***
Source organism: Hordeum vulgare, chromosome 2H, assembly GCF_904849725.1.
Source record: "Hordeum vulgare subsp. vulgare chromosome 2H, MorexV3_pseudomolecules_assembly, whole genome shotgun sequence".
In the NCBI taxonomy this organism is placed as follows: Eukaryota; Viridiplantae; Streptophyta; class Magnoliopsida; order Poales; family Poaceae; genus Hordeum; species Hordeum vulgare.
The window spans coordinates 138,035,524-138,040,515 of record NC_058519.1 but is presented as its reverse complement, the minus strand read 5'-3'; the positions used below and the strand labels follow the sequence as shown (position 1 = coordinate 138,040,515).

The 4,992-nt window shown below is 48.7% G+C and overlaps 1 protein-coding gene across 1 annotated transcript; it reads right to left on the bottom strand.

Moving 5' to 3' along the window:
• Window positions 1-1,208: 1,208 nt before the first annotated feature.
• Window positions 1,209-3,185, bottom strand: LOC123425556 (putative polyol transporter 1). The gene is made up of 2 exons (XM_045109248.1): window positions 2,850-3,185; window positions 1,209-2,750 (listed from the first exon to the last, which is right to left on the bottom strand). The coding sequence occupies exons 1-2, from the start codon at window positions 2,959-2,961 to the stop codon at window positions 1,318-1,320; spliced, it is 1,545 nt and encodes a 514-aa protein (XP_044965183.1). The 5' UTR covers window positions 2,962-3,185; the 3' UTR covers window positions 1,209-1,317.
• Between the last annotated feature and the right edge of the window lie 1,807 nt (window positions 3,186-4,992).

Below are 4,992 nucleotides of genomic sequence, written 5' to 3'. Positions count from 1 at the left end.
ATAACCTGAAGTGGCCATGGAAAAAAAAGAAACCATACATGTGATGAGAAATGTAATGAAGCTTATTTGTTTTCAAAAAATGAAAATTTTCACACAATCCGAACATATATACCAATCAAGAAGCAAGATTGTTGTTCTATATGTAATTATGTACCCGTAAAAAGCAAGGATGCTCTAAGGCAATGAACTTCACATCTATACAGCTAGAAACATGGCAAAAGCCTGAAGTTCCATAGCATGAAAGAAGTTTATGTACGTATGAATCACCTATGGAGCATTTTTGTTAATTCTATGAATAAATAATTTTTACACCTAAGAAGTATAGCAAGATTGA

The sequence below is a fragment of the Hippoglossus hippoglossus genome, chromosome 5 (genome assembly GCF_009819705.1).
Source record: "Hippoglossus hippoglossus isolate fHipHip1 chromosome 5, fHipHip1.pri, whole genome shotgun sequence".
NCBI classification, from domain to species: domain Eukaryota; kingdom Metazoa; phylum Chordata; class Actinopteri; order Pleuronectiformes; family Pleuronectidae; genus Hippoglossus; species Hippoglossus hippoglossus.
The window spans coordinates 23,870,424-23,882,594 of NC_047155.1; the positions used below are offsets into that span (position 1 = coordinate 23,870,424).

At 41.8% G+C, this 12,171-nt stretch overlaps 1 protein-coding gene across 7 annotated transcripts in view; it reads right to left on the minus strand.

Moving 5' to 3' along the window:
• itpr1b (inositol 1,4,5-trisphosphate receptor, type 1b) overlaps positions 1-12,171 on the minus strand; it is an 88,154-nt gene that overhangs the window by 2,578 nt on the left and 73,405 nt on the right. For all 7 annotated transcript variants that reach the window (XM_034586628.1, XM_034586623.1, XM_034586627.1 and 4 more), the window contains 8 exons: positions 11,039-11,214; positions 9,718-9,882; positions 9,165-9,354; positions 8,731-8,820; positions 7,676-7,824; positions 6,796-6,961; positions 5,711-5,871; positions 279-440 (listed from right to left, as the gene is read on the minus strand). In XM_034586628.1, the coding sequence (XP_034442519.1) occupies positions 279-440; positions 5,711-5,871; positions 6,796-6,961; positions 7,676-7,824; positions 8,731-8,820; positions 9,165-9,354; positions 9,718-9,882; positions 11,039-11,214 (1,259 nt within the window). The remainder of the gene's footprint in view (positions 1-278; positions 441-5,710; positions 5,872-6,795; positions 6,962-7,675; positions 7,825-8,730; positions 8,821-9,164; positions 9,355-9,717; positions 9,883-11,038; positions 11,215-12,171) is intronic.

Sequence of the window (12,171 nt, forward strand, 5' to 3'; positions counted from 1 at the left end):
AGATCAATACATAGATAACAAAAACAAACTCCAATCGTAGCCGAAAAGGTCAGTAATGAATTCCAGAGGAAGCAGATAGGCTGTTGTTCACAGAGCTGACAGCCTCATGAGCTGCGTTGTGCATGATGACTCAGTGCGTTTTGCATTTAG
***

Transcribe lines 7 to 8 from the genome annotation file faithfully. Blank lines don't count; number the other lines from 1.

• Window positions 1-1,208: 1,208 nt before the first annotated feature.
• Window positions 1,209-3,185, bottom strand: LOC123425556 (putative polyol transporter 1). The gene is made up of 2 exons (XM_045109248.1): window positions 2,850-3,185; window positions 1,209-2,750 (listed from the first exon to the last, which is right to left on the bottom strand). The coding sequence occupies exons 1-2, from the start codon at window positions 2,959-2,961 to the stop codon at window positions 1,318-1,320; spliced, it is 1,545 nt and encodes a 514-aa protein (XP_044965183.1). The 5' UTR covers window positions 2,962-3,185; the 3' UTR covers window positions 1,209-1,317.